- Work on your thoughts. Calm your fears and reinforce your sense of hope and happiness. Don’t worry of what will be but how you will succeed. Sometimes change is good! Just punch fear on the face and don’t let your thoughts push you down. Find what makes you happy in the new job or with your new VA client and make it work for you. If you have no idea what a VA does, this FREE course by Gina Horkey, 30 Days or less to Virtual Assistant Success is a great resource if you’ve thought of doing VA work.
- Reassure (or avoid) those who are threatened by, or jealous of, the change. People will always talk, whether it’s negative or positive. Listen to the positive people around your life and get away from those that will only give off negative vibes.
- Create your own challenges and rewards. Rewarding yourself for achieving an accomplishment will help with all transitions. If you have learned a new skill in your new job or with a new client, find a reward that you will be happy to receive and reward yourself. It could be something little as being able to eat a slice of cheesecake (my favorite) or having some me time for a few extra minutes more.
- Let go of how things were “supposed to be” and accept “how things are.” Find appreciation for what is. When I first transitioned out of my previous job, it was difficult finding my comfort zone in new opportunities. I was used to the people, environment and the work itself and couldn’t see myself in a different job. Now, from being surrounded by coworkers to being by myself in a small office has helped me learn more about ME. You too, can learn more about YOU and find your strengths through self talk and positive thinking.
- Keep things in perspective. Or try on a new perspective. Don’t get stuck. As they used to say in my previous job, CHANGE is always bound to happen, so you either change or stay behind. Imagine if technology would’ve never been part of our lives if those that created it would’ve stayed stuck in only with what they knew. No blogs, internet or an entire world would’ve been united without the web. Change is never wanted but it’s sometimes necessary!
As you go on evaluating yourself and the situation, don’t forget to give praise to yourself. You are valuable and make a difference no matter what the situation is. Think of the knowledge you gained and how you can use it to your advantage in another job or opportunity. Don’t underestimate yourself or be too hard on yourself.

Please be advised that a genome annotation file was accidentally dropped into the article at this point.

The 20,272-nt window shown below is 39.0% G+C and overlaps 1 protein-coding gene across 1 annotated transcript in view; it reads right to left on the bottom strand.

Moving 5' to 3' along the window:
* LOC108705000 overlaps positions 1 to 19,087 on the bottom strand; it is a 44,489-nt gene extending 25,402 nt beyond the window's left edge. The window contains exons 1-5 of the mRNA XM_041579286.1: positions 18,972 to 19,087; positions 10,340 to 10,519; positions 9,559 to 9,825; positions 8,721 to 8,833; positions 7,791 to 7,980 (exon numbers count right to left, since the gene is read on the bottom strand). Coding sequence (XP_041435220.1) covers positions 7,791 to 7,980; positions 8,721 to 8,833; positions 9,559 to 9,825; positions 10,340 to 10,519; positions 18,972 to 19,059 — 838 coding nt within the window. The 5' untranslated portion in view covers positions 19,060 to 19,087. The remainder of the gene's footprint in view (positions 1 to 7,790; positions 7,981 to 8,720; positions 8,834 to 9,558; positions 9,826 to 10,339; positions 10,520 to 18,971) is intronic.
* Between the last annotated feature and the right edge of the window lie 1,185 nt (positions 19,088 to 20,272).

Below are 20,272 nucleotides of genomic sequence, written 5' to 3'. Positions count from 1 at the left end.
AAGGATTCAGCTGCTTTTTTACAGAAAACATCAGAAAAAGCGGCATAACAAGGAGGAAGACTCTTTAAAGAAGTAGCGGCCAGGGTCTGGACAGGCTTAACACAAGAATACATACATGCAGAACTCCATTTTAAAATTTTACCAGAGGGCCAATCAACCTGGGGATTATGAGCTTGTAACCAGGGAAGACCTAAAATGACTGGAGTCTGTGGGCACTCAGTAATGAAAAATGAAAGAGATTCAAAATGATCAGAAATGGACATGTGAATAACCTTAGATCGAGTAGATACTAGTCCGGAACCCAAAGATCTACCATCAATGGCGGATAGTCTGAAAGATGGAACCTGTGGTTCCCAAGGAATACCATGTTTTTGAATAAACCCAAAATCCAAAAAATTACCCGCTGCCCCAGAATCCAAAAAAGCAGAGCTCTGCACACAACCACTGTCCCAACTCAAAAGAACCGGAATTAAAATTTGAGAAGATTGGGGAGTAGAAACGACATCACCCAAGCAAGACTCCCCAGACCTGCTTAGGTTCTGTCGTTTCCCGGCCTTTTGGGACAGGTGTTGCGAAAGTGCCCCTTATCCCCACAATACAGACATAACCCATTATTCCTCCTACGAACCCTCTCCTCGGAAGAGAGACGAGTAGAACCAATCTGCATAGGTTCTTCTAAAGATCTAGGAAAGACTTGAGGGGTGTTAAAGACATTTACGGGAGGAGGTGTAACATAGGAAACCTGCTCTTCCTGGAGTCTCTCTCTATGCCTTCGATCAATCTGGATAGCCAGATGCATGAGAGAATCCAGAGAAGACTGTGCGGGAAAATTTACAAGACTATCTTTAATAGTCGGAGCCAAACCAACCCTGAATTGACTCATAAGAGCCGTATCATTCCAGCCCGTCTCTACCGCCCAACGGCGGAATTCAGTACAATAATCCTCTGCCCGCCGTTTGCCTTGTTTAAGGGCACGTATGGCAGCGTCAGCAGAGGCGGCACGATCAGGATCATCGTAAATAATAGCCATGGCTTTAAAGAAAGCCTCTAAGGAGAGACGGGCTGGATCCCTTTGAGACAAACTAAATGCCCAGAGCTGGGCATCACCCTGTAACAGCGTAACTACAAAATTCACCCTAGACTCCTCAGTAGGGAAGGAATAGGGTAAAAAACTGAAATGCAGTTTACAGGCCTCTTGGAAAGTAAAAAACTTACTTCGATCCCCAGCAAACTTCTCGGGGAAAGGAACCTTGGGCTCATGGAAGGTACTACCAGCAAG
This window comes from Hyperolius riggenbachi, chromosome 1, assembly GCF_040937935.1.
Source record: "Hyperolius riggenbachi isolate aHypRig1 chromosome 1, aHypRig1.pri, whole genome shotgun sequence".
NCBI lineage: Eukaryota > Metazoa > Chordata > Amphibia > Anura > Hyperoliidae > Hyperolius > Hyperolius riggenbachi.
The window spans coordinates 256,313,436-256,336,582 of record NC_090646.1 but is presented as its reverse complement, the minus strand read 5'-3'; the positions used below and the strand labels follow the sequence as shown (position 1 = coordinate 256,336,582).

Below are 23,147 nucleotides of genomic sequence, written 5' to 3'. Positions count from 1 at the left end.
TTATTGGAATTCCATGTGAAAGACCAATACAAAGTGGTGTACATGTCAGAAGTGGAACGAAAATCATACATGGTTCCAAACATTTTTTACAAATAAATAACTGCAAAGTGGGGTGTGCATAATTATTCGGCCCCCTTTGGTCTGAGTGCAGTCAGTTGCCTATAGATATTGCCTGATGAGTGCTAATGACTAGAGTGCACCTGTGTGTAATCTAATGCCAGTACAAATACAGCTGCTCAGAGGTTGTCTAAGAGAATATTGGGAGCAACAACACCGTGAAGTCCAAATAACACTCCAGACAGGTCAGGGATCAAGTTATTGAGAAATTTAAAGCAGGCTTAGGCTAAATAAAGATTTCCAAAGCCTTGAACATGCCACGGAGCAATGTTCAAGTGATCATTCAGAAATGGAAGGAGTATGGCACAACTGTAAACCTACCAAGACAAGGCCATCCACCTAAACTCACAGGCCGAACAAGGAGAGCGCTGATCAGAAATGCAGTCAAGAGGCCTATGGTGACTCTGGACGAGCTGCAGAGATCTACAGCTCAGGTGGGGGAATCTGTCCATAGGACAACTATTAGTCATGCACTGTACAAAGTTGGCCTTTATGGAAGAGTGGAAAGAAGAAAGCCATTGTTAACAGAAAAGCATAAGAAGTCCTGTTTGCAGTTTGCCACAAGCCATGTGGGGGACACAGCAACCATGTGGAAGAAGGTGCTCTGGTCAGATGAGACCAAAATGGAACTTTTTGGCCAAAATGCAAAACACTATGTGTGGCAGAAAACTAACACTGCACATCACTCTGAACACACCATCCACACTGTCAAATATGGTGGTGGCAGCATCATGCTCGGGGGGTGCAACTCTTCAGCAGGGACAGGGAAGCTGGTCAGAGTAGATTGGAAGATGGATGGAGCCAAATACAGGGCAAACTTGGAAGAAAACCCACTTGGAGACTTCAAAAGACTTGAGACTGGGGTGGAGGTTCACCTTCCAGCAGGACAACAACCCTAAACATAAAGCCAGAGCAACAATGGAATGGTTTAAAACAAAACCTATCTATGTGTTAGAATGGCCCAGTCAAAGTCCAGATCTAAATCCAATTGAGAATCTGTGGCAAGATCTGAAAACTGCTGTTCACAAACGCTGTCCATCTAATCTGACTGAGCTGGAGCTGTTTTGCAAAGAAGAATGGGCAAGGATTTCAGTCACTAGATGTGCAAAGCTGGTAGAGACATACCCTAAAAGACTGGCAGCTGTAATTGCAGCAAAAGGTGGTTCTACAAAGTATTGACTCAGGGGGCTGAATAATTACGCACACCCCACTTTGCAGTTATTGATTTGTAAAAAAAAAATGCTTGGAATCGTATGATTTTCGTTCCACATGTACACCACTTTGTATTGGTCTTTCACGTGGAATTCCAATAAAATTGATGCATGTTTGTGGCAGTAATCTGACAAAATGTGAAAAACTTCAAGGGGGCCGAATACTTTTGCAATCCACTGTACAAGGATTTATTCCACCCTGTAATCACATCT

One thing I honestly believe in is that things happen for a reason. Whatever the reason is, just embrace it and don’t let it push you down. It might make you stumble, but just keep pushing forward and put a positive twist on the situation. Whether you’ve been let go, you’re pursuing other opportunities or having major changes in your current job, make sure to follow the 10 points above and DON’T GIVE UP!
P.S. What have you done to prevent a major change in your work or life from taking you down? Do you usually face it with a positive attitude or does it take you some time to adjust?
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I’m a firm believer that everything happens for a reason too! Transitioning can be stressful (my husband is going back to work after being laid off for 7 months) and we’ve both had to reevaluate and adjust as he started working again. Thanks for the great tips and joining us for some #mommatime!
I know you all will adjust just fine although it will take some getting used to like with any change that happens in our lives.
Fabulous tips! Change is difficult at time. These tips will surely help through that transition.
Thank you for your comments! Yes, change can be very difficult.